CJ Abrams- Washington Nationals
As CJ Abrams was ascending prospect ranks, I was quickly pumping the brakes. The speed was always apparent, but the quality of contact, aggression at the plate, and lack of power were always something that should have been viewed as red flags. Abrams was a major disappointment in his first Major League season. Split between San Diego and Washington, Abrams hit just .246/.280/.324. The change of scenery at the trade deadline did not help as his wRC+ dropped from 76 to 67. He is currently going as SS23 which even at pick 234 is too high. Do not count on Abrams being a fantasy asset in 2023. He has a high chance of being a bust and a major disappointment this season.
The most disappointing part of 2022 was his lack of success on the base paths. He only stole seven bases and was caught four times. Considering he has 91st percentile sprint speed, many were expecting more than a 14/600 stolen base rate. Pure speed is different than base stealing instincts and 2022 might be an indication to lower our expectations.
Abrams’ success rate should increase with the new pitch clock and base rules, but one thing that cannot be overlooked is the inability to run if you do not get on. Of 277 batters with 300+ plate appearances, Abrams ranked 246th in OBP. Overall, Abrams attempted to steal about 13.1% of the time he got on. This is good enough for 32nd overall which is great, but if you are going to get on at such a low clip, that number needs to be over 20% to be useful. Jon Berti and Jorge Mateo are not prolific hitters, but they are reliable for fantasy because they attempt a stolen base over 30% of the times they are on. Projecting Abrams to steal 30 bases is unrealistic unless you are either projecting his attempt rate to dramatically increase or his on-base skills to vastly improve.
There are no indications that we should expect Abrams to suddenly become an on-base machine. In his debut season, Abrams demonstrated just how much of a free swinger he really is. Abrams swung at 57% of pitches he saw last year. The only qualified batter to swing that frequently was Nick Castellanos. Swinging a lot is not necessarily a bad thing if a batter is able to limit their chase rate and make contact at an above-average rate. That however is not Abrams, who chased over 41% of the time. The only qualified player higher than him in that category is Javier Baez increasing bust concerns. The graph below illustrates just how aggressive Abrams is.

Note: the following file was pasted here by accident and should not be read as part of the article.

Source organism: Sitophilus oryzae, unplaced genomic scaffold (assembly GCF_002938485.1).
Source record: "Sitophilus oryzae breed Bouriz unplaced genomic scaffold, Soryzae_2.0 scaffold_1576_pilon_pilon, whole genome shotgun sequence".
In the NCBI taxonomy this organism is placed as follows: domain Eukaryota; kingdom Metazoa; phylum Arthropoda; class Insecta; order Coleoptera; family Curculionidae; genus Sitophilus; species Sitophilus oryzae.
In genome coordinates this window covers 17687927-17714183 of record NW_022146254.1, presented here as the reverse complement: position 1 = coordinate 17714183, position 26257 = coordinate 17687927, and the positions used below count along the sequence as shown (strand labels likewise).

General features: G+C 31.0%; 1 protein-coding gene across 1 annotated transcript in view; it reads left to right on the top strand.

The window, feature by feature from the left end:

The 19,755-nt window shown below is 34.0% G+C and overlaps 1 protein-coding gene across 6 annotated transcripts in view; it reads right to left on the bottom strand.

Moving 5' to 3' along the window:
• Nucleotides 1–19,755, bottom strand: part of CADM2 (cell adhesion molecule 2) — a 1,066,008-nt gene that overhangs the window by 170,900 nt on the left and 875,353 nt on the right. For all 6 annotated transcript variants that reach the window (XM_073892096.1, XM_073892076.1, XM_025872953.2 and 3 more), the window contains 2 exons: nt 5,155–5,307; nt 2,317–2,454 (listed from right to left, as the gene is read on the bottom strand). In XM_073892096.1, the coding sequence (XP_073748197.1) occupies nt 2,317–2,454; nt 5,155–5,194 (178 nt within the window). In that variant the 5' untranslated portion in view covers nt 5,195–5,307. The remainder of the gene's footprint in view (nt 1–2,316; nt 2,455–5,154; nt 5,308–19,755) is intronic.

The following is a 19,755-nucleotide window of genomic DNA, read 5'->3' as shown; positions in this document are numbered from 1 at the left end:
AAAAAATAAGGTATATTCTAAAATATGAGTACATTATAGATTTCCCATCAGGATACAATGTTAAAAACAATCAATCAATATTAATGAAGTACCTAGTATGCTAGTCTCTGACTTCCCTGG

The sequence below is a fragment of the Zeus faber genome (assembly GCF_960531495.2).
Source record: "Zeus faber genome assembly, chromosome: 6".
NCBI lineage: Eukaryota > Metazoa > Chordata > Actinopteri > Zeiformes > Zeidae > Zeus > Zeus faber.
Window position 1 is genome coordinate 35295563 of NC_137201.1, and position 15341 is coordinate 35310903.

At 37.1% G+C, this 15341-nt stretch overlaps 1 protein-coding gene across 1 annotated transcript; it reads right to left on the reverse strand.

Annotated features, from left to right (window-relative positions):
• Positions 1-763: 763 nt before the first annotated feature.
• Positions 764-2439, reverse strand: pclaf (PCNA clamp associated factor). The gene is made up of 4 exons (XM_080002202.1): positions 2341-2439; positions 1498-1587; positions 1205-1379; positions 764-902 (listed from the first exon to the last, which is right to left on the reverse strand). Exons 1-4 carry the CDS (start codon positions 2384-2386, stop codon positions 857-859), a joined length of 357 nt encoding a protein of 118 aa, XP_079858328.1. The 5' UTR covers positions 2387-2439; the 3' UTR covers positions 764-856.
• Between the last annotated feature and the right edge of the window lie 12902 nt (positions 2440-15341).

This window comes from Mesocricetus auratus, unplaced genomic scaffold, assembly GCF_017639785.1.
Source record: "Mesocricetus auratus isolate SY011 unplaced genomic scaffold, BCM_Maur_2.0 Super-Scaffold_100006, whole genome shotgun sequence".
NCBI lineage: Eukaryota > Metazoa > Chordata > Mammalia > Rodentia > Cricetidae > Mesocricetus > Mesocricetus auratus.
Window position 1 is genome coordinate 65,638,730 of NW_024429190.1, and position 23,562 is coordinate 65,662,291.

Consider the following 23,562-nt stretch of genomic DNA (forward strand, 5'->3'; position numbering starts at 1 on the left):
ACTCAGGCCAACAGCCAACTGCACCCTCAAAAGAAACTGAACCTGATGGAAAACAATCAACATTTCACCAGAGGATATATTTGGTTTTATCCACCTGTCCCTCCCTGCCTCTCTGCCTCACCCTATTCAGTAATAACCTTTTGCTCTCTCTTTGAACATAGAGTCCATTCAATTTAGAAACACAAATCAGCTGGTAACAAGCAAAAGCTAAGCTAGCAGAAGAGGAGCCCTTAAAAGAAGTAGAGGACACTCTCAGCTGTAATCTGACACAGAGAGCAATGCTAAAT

Abram’s poor swing decisions are especially magnified with two strikes. He chased nearly 60% of breaking pitches thrown with two strikes and pitchers are understanding that there is no reason to throw him anything in the zone. With swing metrics like these, there is little reason to believe Abrams will ever walk enough to improve his OBP. He will see his 1.7% rate increase, but do not expect anything over four percent.
If he is not going to get on base more by walking, then he will have to get on base more with his bat. Unfortunately, the quality of contact metrics do not inspire confidence. Last year, he posted a barrel rate of just 2.1% and an average exit velocity of 86.5 mph. He does not hit the ball up and is yet to show an ability to consistently square it up. Although is .291 BABIP might seem low for a player with his speed, it is in line for a player with a 50%+ ground ball rate.
Abrams is unlikely to ever hit for much average or power. Projecting him to hit better than .250 with 10 home runs is a stretch. Add to that the fact he is in Washington which projects to be one of the worst lineups in baseball and you get a player unlikely to contribute much to four categories. His fantasy value is dependent on stolen bases which projecting more than 15-20 is difficult to do. Avoid Abrams in fantasy drafts and target cheaper options later if you are looking to add stolen bases to your team.
Bonus Bust Pick to Avoid in Drafts
Similar to the breakout article, this is one that I just feel with my gut. Tim Anderson constantly overperforms his expected metrics and I continue to call for him to fall off a proverbial cliff. One of the other main reasons that I am fading him is the lack of durability. He has not played more than 123 games since 2018 and I am not sure we can bet on more than 130 this season. Anderson will not be drafted to any of my fantasy teams for 2023. Drafting him as SS12 above somebody like Willy Adames feels like a mistake. I am trusting my gut on this one and avoiding Tim Anderson and I think you should do the same.
Got some different shortstop busts than Matt? Throw some shade in the comments below! For more great analysis check out the 2023 FantraxHQ Fantasy Baseball Draft Kit!